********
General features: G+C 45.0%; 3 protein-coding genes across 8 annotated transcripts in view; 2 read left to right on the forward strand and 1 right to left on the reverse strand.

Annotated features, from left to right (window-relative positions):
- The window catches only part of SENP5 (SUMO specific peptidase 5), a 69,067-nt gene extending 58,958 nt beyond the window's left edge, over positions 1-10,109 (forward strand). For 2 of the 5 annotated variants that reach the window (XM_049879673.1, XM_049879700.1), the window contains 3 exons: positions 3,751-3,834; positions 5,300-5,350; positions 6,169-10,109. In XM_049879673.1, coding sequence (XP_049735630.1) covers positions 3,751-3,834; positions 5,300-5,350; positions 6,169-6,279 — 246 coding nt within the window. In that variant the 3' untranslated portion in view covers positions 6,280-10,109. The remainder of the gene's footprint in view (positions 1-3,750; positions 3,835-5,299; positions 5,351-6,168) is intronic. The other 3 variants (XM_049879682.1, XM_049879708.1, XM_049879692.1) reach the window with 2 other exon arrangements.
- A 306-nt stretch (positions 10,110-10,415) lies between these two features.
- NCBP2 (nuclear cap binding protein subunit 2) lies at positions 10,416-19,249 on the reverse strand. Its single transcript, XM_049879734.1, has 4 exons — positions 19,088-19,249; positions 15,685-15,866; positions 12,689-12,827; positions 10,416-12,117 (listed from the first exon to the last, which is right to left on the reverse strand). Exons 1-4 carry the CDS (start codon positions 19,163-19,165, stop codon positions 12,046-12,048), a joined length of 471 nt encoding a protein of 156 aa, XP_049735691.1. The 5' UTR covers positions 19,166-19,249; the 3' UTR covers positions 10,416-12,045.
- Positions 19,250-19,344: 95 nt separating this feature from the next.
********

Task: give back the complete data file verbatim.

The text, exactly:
General features: G+C 45.0%; 3 protein-coding genes across 8 annotated transcripts in view; 2 read left to right on the forward strand and 1 right to left on the reverse strand.

Annotated features, from left to right (window-relative positions):
- The window catches only part of SENP5 (SUMO specific peptidase 5), a 69,067-nt gene extending 58,958 nt beyond the window's left edge, over positions 1-10,109 (forward strand). For 2 of the 5 annotated variants that reach the window (XM_049879673.1, XM_049879700.1), the window contains 3 exons: positions 3,751-3,834; positions 5,300-5,350; positions 6,169-10,109. In XM_049879673.1, coding sequence (XP_049735630.1) covers positions 3,751-3,834; positions 5,300-5,350; positions 6,169-6,279 — 246 coding nt within the window. In that variant the 3' untranslated portion in view covers positions 6,280-10,109. The remainder of the gene's footprint in view (positions 1-3,750; positions 3,835-5,299; positions 5,351-6,168) is intronic. The other 3 variants (XM_049879682.1, XM_049879708.1, XM_049879692.1) reach the window with 2 other exon arrangements.
- A 306-nt stretch (positions 10,110-10,415) lies between these two features.
- NCBP2 (nuclear cap binding protein subunit 2) lies at positions 10,416-19,249 on the reverse strand. Its single transcript, XM_049879734.1, has 4 exons — positions 19,088-19,249; positions 15,685-15,866; positions 12,689-12,827; positions 10,416-12,117 (listed from the first exon to the last, which is right to left on the reverse strand). Exons 1-4 carry the CDS (start codon positions 19,163-19,165, stop codon positions 12,046-12,048), a joined length of 471 nt encoding a protein of 156 aa, XP_049735691.1. The 5' UTR covers positions 19,166-19,249; the 3' UTR covers positions 10,416-12,045.
- Positions 19,250-19,344: 95 nt separating this feature from the next.